It's like any other time, Mike, we are at a transformational point, so people have their eyes on current events and opportunities, but they also are looking down the road at some headwinds they could face and determining how to protect their business and their customers from those events. As a bank, we provide solutions including refinancing existing equipment on balance sheets and providing fixed rate financing – which takes interest rate risk volatility off our customers’ minds. Certainly, we have hedging products at the bank to help them manage that as well, but we’re always looking for ways to help them be more efficient as margins increasingly come under pressure. The good news is that our customer base has done a good job up until now of managing margins.

Toglia: Would you say they are prepared?

DiCecco: I think they are better prepared than they used to be. I think having come through such good, strong times that they also have had some time to think this through and actually consider how they're going to manage their liquidity. Everyone's concerned, but they are a little bit smarter maybe than they've been in the past. We tend to all talk about cash flow impacts during recessionary times. It's really balance sheets and liquidity that get companies through tough times and our customers’ balance sheets and liquidity are strong.

Toglia: What are your biggest concerns as we enter the second half of 2022? And what are you looking forward to the most?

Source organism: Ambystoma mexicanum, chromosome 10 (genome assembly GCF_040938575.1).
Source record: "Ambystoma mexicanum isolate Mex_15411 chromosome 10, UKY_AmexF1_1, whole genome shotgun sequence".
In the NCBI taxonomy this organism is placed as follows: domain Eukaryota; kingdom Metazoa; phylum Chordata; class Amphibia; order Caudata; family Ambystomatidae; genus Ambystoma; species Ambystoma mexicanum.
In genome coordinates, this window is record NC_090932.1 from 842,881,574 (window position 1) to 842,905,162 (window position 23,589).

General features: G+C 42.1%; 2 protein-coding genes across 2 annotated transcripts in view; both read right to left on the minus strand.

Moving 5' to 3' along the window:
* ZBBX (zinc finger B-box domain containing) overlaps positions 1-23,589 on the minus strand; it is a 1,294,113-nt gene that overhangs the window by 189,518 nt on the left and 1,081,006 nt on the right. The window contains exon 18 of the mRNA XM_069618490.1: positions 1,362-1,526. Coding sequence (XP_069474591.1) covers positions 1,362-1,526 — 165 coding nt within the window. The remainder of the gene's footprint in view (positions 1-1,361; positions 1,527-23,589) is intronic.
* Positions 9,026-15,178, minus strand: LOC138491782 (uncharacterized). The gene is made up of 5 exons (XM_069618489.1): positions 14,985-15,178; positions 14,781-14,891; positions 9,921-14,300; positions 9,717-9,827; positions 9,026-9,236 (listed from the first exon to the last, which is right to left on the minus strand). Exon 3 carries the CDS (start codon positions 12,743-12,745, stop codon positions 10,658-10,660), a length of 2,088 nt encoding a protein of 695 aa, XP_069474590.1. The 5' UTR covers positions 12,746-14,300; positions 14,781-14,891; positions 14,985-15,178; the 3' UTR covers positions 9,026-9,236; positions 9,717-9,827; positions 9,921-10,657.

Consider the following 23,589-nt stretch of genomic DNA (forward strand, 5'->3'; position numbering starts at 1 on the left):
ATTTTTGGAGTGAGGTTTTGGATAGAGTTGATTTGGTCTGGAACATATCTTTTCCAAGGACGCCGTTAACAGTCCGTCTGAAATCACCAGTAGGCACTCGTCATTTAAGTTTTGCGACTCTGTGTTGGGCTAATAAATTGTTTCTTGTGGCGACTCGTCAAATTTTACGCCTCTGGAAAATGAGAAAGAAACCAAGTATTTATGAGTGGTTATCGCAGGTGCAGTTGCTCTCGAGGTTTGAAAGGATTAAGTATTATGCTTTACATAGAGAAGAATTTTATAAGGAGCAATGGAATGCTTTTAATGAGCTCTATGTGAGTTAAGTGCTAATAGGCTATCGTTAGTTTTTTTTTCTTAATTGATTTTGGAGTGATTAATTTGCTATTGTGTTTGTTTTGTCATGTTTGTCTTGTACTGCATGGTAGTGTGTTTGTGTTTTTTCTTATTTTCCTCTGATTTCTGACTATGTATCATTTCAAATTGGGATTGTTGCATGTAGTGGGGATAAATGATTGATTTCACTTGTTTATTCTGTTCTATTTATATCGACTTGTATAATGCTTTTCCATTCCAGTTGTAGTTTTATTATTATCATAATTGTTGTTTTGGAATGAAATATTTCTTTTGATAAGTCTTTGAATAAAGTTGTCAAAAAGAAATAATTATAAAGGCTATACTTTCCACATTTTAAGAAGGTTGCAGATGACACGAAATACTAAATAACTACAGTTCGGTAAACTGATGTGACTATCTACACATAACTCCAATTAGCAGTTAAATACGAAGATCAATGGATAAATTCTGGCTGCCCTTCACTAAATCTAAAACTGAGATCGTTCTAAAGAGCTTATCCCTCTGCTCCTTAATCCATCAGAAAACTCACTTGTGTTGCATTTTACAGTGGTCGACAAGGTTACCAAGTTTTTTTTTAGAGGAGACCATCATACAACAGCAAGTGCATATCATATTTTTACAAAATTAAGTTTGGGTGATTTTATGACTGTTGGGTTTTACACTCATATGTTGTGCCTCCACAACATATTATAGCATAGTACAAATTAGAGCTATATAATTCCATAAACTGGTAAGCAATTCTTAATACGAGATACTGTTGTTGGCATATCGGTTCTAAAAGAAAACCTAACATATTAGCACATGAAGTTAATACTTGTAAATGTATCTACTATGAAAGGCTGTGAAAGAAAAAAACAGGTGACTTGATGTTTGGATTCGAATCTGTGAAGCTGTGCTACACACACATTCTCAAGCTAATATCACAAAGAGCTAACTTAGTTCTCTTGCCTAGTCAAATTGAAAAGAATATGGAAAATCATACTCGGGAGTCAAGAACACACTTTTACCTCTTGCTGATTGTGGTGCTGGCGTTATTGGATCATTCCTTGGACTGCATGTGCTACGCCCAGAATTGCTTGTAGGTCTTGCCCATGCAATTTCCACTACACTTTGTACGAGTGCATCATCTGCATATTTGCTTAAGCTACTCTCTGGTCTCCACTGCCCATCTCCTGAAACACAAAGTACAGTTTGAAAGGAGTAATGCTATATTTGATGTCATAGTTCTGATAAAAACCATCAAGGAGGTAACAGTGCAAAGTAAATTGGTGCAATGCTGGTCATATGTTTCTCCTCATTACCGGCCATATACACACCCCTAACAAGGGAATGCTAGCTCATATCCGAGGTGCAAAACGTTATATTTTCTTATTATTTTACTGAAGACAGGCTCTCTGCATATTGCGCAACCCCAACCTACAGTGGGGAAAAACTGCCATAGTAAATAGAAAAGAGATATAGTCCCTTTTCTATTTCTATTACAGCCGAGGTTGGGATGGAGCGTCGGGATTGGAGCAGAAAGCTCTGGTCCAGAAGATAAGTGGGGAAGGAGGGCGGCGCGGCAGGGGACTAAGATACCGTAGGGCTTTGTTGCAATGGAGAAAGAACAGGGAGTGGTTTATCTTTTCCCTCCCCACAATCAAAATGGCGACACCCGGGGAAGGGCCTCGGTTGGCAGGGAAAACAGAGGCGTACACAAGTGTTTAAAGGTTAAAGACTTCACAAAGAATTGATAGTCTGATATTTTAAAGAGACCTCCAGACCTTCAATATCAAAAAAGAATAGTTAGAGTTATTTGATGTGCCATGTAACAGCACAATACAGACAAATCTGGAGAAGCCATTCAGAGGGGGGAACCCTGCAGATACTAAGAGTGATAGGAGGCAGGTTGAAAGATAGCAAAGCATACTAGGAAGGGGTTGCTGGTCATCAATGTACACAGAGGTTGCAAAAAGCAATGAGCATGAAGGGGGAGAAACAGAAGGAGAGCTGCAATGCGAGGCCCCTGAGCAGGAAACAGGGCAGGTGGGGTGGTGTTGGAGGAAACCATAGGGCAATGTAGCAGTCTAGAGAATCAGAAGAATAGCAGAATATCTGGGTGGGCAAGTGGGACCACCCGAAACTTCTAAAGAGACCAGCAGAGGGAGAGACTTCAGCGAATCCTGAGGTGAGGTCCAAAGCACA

DiCecco: I'll start with what I'm looking forward to most. It really is around our customers being able to transform their businesses. They have some very good plans related to automation, and they're optimistic about how that will help them not only in the short term but over the long term. As we continue to help customers finance the equipment to automate their plants, it will be amazing to see some of them transform from less automated workflows to much more automated and customer-friendly processes. That’s exciting.

For asset-based lending, I think the sky's the limit if you have a strong value proposition as we do at Huntington, which will lead to a new set of customers we can help.

Michael A. Toglia
Publisher, CEO | ABL Advisor
Michael Toglia is the Founder, Publisher and CEO of ABL Advisor.

Toglia's experience in commercial finance spans over 30 years having held various roles in senior management, business origination, capital markets and commercial credit underwriting. Prior to entering the publishing industry, Toglia served as Vice President of Capital Markets and as the National Sales Manager for both the Equipment Finance and Asset-Based Lending Divisions of Textron Financial Corporation. He also held various roles with General Electric Capital and CIT Group.

Toglia currently serves as Marketing Chair for the Turnaround Management Association (TMA) Philadelphia/Wilmington Chapter and also serves on the Equipment Leasing and Finance Association (ELFA) Communications Committee.

Toglia served as the Executive Director/CEO of the National Equipment Finance Association from 2018-2020 and has been an active member of the Equipment Leasing and Finance Association for years having served two terms as a member of the Service Providers Business Council Steering Committee.

Toglia holds a Bachelor’s Degree in Accounting and an M.B.A. in Finance.

Contact Michael Toglia at 484.380.3184 or

[  View APN Profile for Michael Toglia  ]